Has Anyone Asked Alice?

Every single time the name Alice Fisher appears in a potential DOJ corruption story? My spidey sense goes off.

In this particular case, with the intersection of Alice Fisher, Jack Abramoff, Robert Coughlin and the DOJ’s vaunted criminal division?  That’s where it starts getting interesting:

In a filing (PDF) Sunday, the government said Robert Coughlin II, the only Justice Department official to face charges in the Abramoff probe, would not be called as a witness at trial. Coughlin is a former lawyer in the Office of Intergovernmental and Public Liaison and was deputy chief of staff in the Criminal Division under then-AAG Alice Fisher.

He was also Ring’s prized contact in Main Justice, helping the lobbyist with the Choctaw matter, among others, in return for free concert tickets, luxury seats at sporting events, meals and golf outings. Coughlin pleaded guilty to a conflict of interest charge.

But Coughlin told prosecutors during a mock cross-examination last week that he was unfairly targeted for prosecution and that “the things of value Mr. Ring gave him did not influence his official actions,” according to a government letter to Ring’s lawyers.

Now, I have no way of knowing whether Coughlin is trying to sandbag the DOJ’s case against Ring.

But it’s awfully odd for a former deputy chief of staff at DOJ’s Criminal Division to disregard the contents of his criminal plea so blatantly (PDF):

On April 22, 2008, Coughlin pleaded guilty to violating 18 U.S.C. §§ 208 and 216(a)(2).  Among other things, Coughlin admitted under oath that he accepted things of value from Ring, things that Coughlin understood were paid for by Greenberg Traurig LLP (GT). Coughlin also swore to taking official actions that benefited Ring and his clients. For example, as outlined in the factual basis for his proffer,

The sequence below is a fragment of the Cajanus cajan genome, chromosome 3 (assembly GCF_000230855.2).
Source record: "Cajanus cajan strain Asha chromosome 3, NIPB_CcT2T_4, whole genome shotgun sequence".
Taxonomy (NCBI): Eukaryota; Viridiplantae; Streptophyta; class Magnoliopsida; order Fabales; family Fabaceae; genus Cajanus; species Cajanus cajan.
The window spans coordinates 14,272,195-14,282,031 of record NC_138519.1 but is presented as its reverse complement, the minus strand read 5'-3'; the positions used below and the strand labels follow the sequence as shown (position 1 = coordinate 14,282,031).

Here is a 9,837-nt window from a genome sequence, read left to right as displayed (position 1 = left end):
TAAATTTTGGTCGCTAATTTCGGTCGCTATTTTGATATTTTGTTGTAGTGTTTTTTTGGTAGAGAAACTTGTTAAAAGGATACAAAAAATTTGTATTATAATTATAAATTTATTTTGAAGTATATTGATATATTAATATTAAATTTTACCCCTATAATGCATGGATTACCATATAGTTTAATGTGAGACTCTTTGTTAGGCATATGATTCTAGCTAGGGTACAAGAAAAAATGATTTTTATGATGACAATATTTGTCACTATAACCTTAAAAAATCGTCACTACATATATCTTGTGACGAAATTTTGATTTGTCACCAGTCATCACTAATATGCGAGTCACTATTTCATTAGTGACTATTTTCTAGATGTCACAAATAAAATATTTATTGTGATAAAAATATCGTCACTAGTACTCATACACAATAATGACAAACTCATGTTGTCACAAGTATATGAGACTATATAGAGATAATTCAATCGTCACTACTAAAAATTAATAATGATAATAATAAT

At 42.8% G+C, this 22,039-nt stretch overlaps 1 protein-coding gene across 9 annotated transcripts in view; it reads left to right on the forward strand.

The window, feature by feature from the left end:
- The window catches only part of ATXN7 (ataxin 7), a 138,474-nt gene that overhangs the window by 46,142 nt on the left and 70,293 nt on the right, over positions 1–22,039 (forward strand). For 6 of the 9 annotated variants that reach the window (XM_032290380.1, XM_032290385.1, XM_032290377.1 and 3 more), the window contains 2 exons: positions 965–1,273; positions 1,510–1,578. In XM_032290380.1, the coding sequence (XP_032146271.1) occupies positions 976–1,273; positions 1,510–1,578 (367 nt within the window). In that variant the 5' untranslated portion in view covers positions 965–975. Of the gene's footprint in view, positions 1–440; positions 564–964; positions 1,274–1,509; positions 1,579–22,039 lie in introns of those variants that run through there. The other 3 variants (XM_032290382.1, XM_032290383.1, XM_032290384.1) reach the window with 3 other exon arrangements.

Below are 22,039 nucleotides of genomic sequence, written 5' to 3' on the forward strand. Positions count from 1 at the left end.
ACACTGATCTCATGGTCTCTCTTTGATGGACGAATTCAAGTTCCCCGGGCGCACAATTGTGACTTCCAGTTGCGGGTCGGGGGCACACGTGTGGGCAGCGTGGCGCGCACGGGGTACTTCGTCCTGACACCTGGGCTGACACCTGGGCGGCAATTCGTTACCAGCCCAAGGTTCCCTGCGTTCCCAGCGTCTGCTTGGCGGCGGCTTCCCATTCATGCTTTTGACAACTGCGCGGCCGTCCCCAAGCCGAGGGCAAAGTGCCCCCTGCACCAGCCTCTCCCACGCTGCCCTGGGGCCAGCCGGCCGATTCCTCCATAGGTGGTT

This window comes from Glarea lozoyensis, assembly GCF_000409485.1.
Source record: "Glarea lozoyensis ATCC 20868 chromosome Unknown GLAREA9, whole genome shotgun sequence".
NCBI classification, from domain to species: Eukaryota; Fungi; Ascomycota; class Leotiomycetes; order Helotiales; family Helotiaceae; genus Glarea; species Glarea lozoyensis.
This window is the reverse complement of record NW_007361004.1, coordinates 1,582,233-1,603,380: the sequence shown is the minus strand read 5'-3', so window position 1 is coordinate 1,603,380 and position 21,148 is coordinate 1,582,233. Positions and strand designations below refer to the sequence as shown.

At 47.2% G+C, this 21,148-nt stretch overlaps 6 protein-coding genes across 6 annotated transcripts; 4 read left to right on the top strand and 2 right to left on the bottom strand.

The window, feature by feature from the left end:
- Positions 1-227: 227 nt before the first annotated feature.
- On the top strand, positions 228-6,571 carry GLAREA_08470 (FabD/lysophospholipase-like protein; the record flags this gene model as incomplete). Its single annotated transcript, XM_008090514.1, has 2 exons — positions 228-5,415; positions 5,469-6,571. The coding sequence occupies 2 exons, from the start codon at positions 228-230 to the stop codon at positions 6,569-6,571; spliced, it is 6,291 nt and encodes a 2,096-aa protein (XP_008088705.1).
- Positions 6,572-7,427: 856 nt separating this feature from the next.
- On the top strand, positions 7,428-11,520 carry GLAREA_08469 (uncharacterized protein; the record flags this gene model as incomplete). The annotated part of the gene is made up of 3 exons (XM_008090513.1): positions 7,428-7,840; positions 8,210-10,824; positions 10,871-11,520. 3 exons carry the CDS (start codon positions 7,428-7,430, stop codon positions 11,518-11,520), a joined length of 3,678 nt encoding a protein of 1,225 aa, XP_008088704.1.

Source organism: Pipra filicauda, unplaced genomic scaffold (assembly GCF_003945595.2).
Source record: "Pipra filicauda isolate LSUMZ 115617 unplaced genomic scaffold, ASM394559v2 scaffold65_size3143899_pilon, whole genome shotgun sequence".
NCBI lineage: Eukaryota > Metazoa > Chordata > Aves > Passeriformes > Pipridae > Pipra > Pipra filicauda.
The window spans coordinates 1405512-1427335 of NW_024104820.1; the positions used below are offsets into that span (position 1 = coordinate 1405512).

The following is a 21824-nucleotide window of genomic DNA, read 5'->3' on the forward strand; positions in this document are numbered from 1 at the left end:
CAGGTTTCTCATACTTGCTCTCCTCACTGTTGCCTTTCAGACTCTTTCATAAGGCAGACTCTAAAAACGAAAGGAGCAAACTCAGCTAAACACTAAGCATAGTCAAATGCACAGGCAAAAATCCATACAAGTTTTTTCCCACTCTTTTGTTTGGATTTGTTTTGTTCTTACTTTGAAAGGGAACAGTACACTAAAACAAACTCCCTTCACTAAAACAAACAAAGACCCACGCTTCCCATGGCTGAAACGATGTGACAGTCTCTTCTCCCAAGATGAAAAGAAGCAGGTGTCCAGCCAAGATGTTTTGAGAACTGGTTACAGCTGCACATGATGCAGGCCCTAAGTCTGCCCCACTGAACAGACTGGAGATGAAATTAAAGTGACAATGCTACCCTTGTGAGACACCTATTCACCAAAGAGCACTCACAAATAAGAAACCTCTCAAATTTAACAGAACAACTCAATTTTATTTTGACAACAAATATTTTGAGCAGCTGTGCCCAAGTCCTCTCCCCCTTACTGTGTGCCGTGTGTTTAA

Coughlin provided information, made recommendations, rendered advice, set up and attended meetings at DOJ and with lobbying clients, expedited DOJ action, strategized about how to reverse a previous DOJ decision about an application for a $16.3 million grant, and otherwise participated personally and substantially as a government officer, in particular matters in which [Ring] was lobbying DOJ. (Ex. 1 at 3 (specifying particular official actions).) One of those—helping to expedite review of the Eshkol Academy’s application to the INS to admit nonimmigrant students—predicated the illegal gratuity charged in Count II.

In fact, Coughlin quite pointedly admitted under oath that he “had a financial interest in the particular matters about which [Ring] and [GT] contacted him because [Ring] was providing him with a stream of things of value for and because of Coughlin’s official actions in connection with the successful lobbying efforts.” (Id. at 8.) Coughlin failed to report the things of value Ring gave him, though he was required to do so. (Id.) Coughlin also swore that when he left his position at the DOJ’s Office of Intergovernmenal and Public Liaison (OIPL) and was no longer in a position to help, “Ring abruptly curtailed buying him meals, drinks and tickets—only to reconnect as soon as . . . Coughlin returned to Main Justice.” (Id.)

Coughlin’s current whining about unfair prosecution is a bizarre deviation from what he had previously said.  Under oath and as the basis for his plea of guilty, mind you. 

And to do so right before trial? I smell something nasty in the works.

Where’s Alice Fisher in all of this? Especially given all of her conflicts of interest questions with Jack Abramoff, Tom DeLay, Barbara Comstock and others? Good question.  Since not nearly enough of the internal decision-making on why so many others were NOT charged has yet to come out publicly.

Especially when you also add a former top aide to John Ashcroft into the mix.

Oh what a mangled web you weave…

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